One of the most powerful forces in social psychology is "it takes one to know one". This can be stated in many different ways:
* Identification is the most powerful force in learning
* Role models show the way
* Existence proofs: "If X can do A, then I can too, because I'm the same as or better than) X."
* Competition: "I can outdo X"
Success Factors at SparkPeople
What I've noticed about many/most of the successful folks that have reached maintenance, and then been able to stay there for any length of time:
* Recognition why change is hard. And, if you're here (at SparkPeople) "you" have recognized, at least at some level, that you need to change.
* Change requires a program, and requires consistent, continuous effort to be effective.
* Purpose of measurement and recording ("tracking")
* Importance of empirical data
* Importance of (a) identifying a problem, (b) understanding a problem, (c) finding a solution through measurement and empiricism.
* When and how to get help.
* Setting up a feedback system that uses observation and measurement to modify program parameters both quantitatively and QUALITATIVELY to make sure that the program progresses through all stages of its evolution.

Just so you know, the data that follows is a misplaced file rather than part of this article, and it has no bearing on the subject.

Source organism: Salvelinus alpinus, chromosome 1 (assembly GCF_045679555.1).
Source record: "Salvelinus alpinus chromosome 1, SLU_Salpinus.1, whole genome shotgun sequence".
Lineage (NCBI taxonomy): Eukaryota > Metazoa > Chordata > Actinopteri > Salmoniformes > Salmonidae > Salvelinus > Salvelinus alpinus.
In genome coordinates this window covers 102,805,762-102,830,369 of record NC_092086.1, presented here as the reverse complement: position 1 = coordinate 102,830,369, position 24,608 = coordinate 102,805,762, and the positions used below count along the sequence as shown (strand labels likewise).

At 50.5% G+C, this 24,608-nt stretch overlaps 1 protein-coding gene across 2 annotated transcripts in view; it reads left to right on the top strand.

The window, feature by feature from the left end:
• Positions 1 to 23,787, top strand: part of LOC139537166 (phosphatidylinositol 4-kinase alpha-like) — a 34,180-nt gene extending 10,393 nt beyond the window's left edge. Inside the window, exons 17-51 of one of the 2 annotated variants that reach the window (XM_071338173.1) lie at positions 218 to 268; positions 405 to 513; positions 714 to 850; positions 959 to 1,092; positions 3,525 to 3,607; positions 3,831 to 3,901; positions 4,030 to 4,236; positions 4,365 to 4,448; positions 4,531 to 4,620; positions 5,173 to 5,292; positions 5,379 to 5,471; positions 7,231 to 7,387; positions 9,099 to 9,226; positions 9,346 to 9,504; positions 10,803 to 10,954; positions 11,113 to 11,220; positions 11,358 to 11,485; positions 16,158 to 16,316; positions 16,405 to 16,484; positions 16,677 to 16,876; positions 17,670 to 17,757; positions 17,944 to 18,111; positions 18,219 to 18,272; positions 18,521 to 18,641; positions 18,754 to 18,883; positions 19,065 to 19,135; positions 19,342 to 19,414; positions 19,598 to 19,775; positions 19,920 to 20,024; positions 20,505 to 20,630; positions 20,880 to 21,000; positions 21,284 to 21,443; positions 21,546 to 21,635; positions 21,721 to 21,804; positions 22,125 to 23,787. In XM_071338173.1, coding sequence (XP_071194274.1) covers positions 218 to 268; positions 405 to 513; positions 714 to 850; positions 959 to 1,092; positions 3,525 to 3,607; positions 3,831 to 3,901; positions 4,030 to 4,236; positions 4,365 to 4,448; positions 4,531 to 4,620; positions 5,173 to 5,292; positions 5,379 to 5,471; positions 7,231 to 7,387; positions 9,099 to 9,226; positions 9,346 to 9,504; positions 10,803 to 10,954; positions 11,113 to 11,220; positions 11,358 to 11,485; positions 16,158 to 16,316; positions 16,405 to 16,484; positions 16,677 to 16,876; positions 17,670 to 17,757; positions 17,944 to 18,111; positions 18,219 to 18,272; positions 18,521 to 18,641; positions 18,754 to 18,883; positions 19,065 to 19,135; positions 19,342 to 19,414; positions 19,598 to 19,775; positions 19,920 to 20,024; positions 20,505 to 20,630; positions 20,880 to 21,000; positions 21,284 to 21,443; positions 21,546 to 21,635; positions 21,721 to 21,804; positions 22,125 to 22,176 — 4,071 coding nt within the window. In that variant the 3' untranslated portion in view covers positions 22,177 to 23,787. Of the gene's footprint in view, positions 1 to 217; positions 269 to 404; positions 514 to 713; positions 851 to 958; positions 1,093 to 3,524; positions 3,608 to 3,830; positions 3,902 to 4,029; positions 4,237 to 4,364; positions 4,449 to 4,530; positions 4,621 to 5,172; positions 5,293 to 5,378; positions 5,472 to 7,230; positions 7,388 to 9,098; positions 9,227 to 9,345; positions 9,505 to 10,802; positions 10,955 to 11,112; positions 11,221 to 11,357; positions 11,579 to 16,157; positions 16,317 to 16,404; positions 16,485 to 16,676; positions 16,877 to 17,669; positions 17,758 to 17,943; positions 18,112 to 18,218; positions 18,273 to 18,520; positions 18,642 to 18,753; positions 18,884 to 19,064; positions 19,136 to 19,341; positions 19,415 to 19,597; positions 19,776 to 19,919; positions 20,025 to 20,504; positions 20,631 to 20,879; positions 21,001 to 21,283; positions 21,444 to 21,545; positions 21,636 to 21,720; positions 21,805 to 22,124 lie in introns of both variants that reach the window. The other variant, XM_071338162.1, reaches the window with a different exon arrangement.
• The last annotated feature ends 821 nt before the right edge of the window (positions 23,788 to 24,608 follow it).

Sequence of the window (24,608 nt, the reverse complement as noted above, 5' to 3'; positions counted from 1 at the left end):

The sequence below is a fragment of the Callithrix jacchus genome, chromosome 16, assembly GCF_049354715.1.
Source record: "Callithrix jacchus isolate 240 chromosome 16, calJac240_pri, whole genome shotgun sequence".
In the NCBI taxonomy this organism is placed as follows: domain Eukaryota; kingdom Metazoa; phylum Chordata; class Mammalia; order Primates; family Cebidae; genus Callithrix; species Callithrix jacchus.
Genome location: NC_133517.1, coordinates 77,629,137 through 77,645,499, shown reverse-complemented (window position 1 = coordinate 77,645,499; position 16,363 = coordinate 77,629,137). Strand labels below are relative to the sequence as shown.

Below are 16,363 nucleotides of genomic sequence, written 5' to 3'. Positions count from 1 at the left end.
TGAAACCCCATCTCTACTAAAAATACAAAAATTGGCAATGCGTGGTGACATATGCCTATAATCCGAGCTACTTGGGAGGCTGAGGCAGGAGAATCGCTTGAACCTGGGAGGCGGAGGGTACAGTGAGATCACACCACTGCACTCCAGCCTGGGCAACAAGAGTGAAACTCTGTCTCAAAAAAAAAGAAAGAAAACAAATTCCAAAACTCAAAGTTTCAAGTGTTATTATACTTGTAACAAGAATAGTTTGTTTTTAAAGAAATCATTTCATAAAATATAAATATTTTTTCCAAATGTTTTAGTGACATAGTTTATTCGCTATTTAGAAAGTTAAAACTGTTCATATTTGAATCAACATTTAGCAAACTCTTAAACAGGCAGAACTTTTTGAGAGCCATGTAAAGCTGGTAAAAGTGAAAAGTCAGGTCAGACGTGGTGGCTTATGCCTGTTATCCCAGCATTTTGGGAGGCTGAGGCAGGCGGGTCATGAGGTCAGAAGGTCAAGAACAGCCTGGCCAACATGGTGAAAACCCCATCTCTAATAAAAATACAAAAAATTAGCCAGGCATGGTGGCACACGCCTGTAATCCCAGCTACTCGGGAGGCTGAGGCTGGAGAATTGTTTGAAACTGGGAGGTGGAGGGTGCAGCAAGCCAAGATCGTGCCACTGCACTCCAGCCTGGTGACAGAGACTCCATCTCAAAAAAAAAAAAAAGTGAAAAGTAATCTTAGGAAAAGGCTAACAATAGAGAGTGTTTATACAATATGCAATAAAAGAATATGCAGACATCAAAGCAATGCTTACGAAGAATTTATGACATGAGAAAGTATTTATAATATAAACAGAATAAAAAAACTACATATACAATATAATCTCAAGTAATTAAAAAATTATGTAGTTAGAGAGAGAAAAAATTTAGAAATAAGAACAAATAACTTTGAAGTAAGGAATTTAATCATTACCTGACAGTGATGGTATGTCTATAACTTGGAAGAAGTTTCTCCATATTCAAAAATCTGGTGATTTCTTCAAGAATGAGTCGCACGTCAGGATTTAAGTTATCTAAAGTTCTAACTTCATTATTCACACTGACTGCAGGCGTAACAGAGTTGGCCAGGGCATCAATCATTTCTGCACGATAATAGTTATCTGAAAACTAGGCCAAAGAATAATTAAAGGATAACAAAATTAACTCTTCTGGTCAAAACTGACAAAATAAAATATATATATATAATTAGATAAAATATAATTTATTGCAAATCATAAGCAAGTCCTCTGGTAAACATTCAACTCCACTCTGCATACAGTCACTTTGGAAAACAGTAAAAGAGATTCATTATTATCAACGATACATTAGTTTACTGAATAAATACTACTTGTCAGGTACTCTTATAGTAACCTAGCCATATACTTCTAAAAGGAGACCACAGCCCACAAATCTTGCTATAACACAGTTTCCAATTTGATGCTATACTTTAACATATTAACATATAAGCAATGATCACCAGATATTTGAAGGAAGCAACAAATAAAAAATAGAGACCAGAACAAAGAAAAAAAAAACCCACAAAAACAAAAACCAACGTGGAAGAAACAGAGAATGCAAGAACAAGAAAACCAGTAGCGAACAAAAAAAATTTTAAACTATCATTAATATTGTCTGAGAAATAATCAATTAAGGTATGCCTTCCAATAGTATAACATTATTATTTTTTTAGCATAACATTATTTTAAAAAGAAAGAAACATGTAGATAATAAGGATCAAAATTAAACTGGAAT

Many (most?) of the folks I've "seen" on SparkPeople do not have the skill set I've outlined above. Therefore, they cannot identify with these successful folks. Moreover, many of them are "dedicated" to avoiding these issues. Sometimes, the culprit, in these mis-efforts, is defense mechanisms, but most often it is a world view (including but not limited to religion, or other idealisms) that precludes the skills from being "entertained" much less learned.
I'm trying to figure out how to make this skill-set, or meta-program more attractive or "digestible" (excuse the expression
) to more people.
Warning to Me -- If Not You!
And, I'm aware that my language -- especially -- in this particular post -- is often not helpful to this end. However, first, I must figure out the right concepts -- and that process necessarily requires me to use whatever conceptual tools I can muster. Moreover, I may never figure it out, or I may never be able to articulate it to enough people for the effort to be worthwhile. That means, that, best case, my posts, here, are a sandbox -- and of limited use to a limited group of folks. I get that.
Kudos to Angela Balda
Speaking of role models, and identification, I'd like to put in a plug for Angela Balda's blog posts. She's one of the team leaders of the "At Goal & Maintaining + Transition to Maintenance Team".
What makes Angela's Balda's (4A-HEALTHY-BMI -- www.sparkpeople.c
) efforts in the Team and her blogs so important is (a) she concretely and articulately exemplifies the skill set, and (b) is making the transition from applying her powerful skill set from losing to maintaining.